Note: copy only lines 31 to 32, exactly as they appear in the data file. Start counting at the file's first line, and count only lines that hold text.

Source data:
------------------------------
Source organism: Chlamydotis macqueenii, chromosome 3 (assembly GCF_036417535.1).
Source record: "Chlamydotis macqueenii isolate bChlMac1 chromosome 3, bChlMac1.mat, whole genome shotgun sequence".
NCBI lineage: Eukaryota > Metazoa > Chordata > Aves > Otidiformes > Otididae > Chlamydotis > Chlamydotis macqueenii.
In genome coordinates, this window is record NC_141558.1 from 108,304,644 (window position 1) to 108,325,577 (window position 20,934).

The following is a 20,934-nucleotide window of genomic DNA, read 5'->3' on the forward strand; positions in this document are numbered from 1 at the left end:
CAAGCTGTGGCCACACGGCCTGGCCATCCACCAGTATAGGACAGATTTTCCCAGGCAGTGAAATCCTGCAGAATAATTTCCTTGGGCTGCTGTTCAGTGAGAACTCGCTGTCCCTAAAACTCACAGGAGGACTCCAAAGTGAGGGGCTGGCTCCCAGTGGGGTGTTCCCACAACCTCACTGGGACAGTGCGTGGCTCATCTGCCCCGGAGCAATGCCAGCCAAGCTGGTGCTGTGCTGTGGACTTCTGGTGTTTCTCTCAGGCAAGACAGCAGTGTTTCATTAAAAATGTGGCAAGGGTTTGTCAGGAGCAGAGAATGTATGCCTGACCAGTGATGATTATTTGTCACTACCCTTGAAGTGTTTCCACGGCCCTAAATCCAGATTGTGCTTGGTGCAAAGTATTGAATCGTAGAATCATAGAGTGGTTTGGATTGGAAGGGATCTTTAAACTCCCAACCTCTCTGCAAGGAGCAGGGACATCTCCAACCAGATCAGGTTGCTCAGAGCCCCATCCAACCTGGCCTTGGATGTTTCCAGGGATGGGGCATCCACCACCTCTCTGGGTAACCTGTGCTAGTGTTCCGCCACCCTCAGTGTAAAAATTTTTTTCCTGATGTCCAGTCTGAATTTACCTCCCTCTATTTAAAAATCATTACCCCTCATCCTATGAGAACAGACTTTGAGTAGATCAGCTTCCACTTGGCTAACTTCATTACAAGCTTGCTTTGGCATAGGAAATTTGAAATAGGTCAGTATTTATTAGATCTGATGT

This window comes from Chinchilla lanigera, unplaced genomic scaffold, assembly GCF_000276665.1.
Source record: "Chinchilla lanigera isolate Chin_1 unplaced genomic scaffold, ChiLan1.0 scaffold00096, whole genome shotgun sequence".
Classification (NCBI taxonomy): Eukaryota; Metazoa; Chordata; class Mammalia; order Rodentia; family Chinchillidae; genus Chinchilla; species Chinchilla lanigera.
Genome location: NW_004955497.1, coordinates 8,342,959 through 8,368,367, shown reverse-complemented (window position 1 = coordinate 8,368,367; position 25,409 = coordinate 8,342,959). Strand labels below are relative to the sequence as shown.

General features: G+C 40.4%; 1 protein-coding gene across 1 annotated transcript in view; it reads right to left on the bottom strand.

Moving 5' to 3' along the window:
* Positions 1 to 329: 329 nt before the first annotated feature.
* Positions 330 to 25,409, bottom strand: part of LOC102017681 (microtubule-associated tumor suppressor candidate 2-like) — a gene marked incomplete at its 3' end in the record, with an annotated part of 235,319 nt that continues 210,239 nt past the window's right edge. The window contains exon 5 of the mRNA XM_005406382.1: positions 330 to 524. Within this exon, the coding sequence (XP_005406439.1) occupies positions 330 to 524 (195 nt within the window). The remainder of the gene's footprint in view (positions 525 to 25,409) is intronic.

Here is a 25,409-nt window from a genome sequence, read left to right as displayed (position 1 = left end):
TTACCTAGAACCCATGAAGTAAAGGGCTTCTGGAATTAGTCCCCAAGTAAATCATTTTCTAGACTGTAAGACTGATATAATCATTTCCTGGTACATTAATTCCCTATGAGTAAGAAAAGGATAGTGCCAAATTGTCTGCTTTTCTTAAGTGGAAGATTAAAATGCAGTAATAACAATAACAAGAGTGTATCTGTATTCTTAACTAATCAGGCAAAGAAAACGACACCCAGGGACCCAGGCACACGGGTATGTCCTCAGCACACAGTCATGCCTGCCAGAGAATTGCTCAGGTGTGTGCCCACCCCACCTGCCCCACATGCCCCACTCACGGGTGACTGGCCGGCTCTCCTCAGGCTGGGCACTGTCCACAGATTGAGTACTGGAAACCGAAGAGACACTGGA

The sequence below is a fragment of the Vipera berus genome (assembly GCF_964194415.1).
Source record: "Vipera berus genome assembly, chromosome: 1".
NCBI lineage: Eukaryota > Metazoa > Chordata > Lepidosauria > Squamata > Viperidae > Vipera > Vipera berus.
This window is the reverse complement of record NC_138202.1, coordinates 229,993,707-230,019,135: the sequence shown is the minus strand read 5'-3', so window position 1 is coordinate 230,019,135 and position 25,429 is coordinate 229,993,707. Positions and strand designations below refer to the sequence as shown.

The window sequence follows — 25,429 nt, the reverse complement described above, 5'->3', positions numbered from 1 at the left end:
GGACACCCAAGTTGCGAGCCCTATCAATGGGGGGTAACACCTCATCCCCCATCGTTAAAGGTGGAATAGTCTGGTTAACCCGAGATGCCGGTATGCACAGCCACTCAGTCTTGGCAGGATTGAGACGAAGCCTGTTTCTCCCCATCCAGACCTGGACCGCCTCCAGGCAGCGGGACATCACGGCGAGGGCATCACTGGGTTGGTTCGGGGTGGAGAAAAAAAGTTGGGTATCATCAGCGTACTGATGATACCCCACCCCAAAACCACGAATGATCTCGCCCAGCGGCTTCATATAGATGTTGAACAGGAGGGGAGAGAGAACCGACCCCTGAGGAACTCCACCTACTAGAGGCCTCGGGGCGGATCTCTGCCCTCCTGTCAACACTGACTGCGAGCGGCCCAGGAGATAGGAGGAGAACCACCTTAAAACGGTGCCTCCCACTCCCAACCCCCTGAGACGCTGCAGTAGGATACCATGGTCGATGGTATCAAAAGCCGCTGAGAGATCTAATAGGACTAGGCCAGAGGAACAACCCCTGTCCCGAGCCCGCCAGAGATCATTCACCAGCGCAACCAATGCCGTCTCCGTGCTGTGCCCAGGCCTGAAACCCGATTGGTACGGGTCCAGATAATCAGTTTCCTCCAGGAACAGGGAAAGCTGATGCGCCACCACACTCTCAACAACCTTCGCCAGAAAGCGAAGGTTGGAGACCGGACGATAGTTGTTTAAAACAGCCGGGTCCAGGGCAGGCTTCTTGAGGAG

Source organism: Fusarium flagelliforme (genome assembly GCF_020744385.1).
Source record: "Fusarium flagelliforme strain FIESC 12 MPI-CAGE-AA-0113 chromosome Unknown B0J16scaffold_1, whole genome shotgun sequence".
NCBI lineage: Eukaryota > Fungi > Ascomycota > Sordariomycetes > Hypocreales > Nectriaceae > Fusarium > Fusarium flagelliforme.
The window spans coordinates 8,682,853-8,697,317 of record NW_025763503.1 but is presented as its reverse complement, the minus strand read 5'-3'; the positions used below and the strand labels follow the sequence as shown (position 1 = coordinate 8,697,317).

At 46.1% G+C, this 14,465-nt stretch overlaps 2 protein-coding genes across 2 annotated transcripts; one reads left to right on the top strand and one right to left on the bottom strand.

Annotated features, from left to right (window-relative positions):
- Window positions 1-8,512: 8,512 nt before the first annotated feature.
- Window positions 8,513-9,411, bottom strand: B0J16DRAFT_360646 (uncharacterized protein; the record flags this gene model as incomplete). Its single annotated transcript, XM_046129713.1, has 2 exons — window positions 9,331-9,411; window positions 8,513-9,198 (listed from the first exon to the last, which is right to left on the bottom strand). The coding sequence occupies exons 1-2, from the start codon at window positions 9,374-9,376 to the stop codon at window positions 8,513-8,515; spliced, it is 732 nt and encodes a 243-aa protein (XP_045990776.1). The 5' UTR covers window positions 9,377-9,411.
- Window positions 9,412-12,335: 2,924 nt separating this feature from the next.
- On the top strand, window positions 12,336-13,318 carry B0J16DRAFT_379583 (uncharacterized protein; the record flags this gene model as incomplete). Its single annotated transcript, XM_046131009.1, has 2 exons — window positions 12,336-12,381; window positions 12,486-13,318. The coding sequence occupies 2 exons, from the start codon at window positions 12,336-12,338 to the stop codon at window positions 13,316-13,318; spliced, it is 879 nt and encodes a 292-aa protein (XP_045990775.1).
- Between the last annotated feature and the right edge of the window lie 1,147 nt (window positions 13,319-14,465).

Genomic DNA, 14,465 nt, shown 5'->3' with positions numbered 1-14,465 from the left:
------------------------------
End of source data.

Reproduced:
- Window positions 9,412-12,335: 2,924 nt separating this feature from the next.
- On the top strand, window positions 12,336-13,318 carry B0J16DRAFT_379583 (uncharacterized protein; the record flags this gene model as incomplete). Its single annotated transcript, XM_046131009.1, has 2 exons — window positions 12,336-12,381; window positions 12,486-13,318. The coding sequence occupies 2 exons, from the start codon at window positions 12,336-12,338 to the stop codon at window positions 13,316-13,318; spliced, it is 879 nt and encodes a 292-aa protein (XP_045990775.1).